Friday, September 9, 2011
Vibrato In Paint
Vibrato in Paint
By Tom Wachunas
“He did not set us on the right roads, but off the roads. He disturbed our complacency.”
- Henri Matisse, discussing Gustave Moreau’s mentorship and guiding philosophy on the expressive possibilities of color -
“Donatello au milieu des fauves!” Donatello among the wild beasts! That’s what critic Louis Vauxcelles declared the first time he saw paintings in 1905 by a group of like-minded artists (including, among many others, Matisse, Roualt, and Derain) who quickly became known as The Fauves – The Wild Beasts. As an “official” European movement, Fauvism lasted only several years, and was received with considerable public vitriol and critical antagonism. But its formal characteristics of vivid, strident colors juxtaposed with distilled, subtly abstracted shapes would exert far-reaching influences across both geography and time.
Nancy Stewart Matin is an accomplished beneficiary of that (to name just one) influence. Looking at the many watercolors in her current show at The Little Art Gallery, I felt immersed in a kind of synesthesia, as if hearing a commanding opera soloist – a nimble coloratura soprano whose vibrato is as audaciously earthbound as it is soaringly sweet. As a painter, she’s a self-described “abstract expressionist and a colorist.” True enough. But on her visit to this planet (her show is called “The Visitor”), she has also managed to absorb influences of Van Gogh, Picasso, and Matisse, along with spicy dashes of Surrealism, synthesizing all of it into a thoroughly electrifying, signature iconography.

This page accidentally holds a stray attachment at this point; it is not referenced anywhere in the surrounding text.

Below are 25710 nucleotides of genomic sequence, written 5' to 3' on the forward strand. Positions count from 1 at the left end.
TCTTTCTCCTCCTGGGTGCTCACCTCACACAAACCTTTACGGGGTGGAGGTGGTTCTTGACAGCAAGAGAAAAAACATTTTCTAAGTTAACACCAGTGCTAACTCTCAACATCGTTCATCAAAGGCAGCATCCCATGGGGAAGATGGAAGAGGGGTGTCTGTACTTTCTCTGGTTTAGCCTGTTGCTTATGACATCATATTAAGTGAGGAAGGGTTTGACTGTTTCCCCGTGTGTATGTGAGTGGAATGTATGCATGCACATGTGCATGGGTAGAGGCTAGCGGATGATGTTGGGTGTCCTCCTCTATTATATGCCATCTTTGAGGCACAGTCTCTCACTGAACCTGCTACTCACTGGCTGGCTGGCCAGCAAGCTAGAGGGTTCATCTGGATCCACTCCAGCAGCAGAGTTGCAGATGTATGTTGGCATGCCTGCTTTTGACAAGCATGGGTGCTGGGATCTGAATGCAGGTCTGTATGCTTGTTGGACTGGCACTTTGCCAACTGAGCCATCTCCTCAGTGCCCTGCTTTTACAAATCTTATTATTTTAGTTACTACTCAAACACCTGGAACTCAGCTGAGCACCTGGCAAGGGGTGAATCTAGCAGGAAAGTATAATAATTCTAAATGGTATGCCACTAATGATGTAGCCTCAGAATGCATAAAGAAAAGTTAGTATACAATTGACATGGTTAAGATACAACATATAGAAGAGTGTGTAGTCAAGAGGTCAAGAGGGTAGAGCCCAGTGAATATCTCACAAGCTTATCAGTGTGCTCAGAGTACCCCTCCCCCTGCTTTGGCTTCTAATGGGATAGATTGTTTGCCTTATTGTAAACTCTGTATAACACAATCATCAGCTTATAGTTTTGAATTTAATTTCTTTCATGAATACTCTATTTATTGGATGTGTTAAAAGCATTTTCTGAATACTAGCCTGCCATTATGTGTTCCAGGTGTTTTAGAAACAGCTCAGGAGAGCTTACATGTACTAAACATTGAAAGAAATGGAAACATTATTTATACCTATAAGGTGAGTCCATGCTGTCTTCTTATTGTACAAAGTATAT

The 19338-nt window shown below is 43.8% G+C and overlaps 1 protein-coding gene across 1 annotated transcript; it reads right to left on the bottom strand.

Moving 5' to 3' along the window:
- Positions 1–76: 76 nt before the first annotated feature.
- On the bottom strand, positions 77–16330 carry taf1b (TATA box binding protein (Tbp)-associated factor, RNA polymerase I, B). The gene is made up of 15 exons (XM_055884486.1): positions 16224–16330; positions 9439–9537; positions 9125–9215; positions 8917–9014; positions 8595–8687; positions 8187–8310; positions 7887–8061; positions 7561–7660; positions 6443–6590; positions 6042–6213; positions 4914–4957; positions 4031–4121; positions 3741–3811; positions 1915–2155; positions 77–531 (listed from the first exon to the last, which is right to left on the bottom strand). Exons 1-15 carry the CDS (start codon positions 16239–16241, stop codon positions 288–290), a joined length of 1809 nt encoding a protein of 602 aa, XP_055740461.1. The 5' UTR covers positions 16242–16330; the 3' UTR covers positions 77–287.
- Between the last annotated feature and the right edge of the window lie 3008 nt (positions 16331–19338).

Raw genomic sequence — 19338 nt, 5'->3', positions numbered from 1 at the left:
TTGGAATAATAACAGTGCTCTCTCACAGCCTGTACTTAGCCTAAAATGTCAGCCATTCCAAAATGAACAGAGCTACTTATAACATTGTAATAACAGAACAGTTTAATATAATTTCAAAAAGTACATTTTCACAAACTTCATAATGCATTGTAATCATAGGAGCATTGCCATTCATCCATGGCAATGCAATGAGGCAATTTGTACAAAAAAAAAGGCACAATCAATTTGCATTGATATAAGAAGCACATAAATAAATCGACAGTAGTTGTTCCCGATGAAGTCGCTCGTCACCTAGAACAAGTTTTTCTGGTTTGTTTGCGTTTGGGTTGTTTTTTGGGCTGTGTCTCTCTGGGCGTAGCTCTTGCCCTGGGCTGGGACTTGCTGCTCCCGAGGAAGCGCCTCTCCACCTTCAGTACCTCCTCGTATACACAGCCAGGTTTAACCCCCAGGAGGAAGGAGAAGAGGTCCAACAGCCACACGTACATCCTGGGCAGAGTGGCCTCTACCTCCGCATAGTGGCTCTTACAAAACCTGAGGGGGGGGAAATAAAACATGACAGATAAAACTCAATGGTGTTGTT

That electricity – or roar, if you will – emanating from Matin’s adroit handling of what she calls “the fickle nature” of watercolor is most consistently the result of her bold, florid palette and its uncanny luminescence. Matin is anything but timid or complacent about bright color dynamics. Sometimes her compositions are tightly structured and contoured - as in the delightfully exotic “Coconut Bananas” or her humorous “Sunglasses,” with its subtly skewed passages of stripes fit together like a jigsaw puzzle. Other compositions are relatively more spontaneous and abstract, as in the primordial, liquid intricacy of “Cave Dwellers.” Still others are imbued with an unmistakably lyrical charm, like “Three Maidens,” wherein flowers seem to suggest a fluid trio of dancers.
But it’s the colors, always those colors, that beckon and grip as if glowing from deep inside the picture plane. Nowhere here is that sensibility more apparent than in the dramatic “Zoar Sunset.” It’s a remarkably simple, balanced picture, compelling in its comparatively limited range of hues. Matin’s loosely drawn Zoar Inn (rendered in wispy black contour lines) is set against a predominantly orange-ish sky, “grained” by vertical streaks of darker colors. The surrounding ground is punctuated with radiant green plant life – a luminous chemistry that makes the entire composition seem to vibrate with an unseen fire’s hypnotic pulsing.
And whatever fire may be driving or guiding Matin’s life journey, this exhibition makes eminently clear that her virtuosic brush continues to sing wildly infectious, exuberant songs of celebration.
Photo: “Picasso Me,” watercolor by Nancy Stuart Matin, on view THROUGH OCTOBER 1 at The Little Art Gallery, located in the North Canton Public Library, 185 North Main Street, North Canton. (330) 499 – 4712, extension 312.